That means that now we're talking about 600,000 automobiles that were - that were outfitted with these devices that were intended to cheat on emissions tests. And so we're talking now beyond $18 billion in fines. There are four different types of violations here and if each of those 600,000 cars were in violation in those four different ways, we're talking about $90 billion in fines if the United States gets its way.

Obviously those are numbers that probably will not come to pass, but it does give you a sense of why this complaint was filed today, why this lawsuit was filed today.

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PEREZ: Because according to the justice department, even after Volkswagen showed up in congress to say we're sorry, we did mess up, they continued to deceive and to not admit the full extent of the problem.

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QUEST: So really since they've basically from - I mean eventually they've said we did it, it's a fair cop gov, as we might put it. We're really talking here about how much aren't?

PEREZ: Right, exactly.

QUEST: This is about - this is what does the final bill look like.

PEREZ: Right, that's going to be the issue and it's going to have to be a negotiation because obviously they don't want this company to be destroyed by this case.

I mean we have a couple of recent cases where GM paid $900 million for some problems that actually killed people, Richard and Toyota paid $1.2 billion for similar problems that, again, were tremendous.

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PEREZ: But in this case, we're talking about defeating emissions testing and you know if the United States - if the law, the EPA's fines are followed to the letter, it would be $90 billion. I don't see that happening, but it will be a significant amount of money.

QUEST: It will have several zeros in fact more than several zeros.

PEREZ: Absolutely.

QUEST: Evan, good to see you, happy new year to you, sir.

PEREZ: Happy new year.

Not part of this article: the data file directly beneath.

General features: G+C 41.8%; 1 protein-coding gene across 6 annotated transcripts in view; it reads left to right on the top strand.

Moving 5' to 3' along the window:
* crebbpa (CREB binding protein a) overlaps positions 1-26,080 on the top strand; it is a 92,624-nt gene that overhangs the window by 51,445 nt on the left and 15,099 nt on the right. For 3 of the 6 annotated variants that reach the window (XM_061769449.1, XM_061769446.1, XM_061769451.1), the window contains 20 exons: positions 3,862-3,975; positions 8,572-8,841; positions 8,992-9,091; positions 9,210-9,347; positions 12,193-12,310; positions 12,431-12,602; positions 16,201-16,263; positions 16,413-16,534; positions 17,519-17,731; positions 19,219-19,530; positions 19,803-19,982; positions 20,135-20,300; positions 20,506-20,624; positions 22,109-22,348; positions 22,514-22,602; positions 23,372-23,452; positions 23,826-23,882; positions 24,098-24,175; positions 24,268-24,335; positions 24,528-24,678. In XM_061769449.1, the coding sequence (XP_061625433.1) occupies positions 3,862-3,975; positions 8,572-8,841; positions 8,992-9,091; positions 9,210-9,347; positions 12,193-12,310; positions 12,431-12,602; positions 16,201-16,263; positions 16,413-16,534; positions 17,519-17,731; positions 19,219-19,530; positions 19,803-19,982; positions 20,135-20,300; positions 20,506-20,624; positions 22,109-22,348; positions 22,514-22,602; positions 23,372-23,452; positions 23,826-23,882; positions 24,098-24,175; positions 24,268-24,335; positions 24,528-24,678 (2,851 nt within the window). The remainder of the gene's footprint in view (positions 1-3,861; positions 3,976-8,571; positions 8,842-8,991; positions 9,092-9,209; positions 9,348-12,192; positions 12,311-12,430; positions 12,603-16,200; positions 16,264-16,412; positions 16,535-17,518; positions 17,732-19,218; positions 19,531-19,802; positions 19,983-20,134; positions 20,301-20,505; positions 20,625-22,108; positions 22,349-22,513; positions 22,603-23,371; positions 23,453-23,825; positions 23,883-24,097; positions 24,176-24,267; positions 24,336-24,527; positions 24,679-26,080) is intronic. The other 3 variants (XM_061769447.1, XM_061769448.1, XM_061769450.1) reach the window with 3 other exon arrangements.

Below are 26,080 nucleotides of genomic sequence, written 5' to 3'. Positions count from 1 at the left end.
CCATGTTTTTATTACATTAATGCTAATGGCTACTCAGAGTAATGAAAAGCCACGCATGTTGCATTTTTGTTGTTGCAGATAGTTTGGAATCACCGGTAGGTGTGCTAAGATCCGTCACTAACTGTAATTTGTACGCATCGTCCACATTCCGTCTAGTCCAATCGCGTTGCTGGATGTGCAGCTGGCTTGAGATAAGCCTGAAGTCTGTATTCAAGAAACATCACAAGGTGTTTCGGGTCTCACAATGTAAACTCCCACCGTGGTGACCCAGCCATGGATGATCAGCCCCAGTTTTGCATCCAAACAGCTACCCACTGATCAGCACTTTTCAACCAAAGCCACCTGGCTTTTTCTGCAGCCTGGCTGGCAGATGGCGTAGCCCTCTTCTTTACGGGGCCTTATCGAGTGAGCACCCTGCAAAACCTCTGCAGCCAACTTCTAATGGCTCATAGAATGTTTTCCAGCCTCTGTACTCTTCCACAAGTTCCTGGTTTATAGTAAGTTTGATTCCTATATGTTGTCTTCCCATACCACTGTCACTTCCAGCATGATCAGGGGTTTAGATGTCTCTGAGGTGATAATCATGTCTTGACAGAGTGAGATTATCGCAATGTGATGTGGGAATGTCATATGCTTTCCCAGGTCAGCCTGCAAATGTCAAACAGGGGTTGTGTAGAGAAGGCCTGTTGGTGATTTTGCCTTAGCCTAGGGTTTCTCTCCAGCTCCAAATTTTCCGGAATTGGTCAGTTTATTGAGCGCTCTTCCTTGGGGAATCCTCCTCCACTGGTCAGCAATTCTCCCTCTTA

QUEST: It's a new year and it's a new look for General Motors. America's largest auto maker has decided to invest half a billion dollars in Lyft. That's the ride hailing competitor to Uber. It's known for their trademark, pink moustaches. The plan is for the two companies to develop eventually a fleet of on demand self-driving cars, that's some way off.

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QUEST: It could be the start of a new wave of competition. Lyft is battling it out with Uber for funding and now of course having GM in its corner will make autonomous vehicles mainstream reality.

Paul La Monica, is here. Good to see you, happy new year sir.

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PAUL LA MONICA, CNN MONEY DIGITAL CORRESPONDENT: Happy new year.

QUEST: So when I read this story, at one level it's GM and Lyft. But this is deep. This goes into the leasing of cars to Lyft drivers, the renting of cars to Lyft drivers, the financing. This is a (c-change).

LA MONICA: It definitely is. This is the first major auto maker investing in one of these ridesharing companies and the fact that it's not Uber I think is significant. And also as you pointed out, GM and Lyft are going to be working on self-driving cars and there's a huge race to try to see who is going to be the first to get that market right.

Tesla, Uber, Google is reportedly working with Ford. There are rumors about an Apple car eventually coming out. So you have automotive and tech giants all trying to do this self-driving autonomous car.

QUEST: What's the advantage between Lyft and GM for autonomous vehicles?

LA MONICA: I think it's -- the advantage for Lyft obviously is it has a major auto manufacturer that it now gets to work with.

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LA MONICA: I think for GM, what they get by working with Lyft, one, it's not Uber. Everyone is think -- is afraid of Uber's growing dominance. Lyft also has some interesting global partnerships. They've partnered with China's Didi, with Ola in India, so they have a rapidly expanding global ridesharing network.

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QUEST: But from GM's point of view surely you want to be agnostic at best, about which company is involved, which car company is involved. Because you want to sell cars to Uber and you want to sell them to (Get) and you want to sell them everybody else in the business. By tying yourself with Lyft, don't you deny that?

[16:25:03]

LA MONICA: It is a bit of a risk. I think though it does speak to the fact that Uber is so dominant that everyone does not want to make Uber the be all, end all company in this market.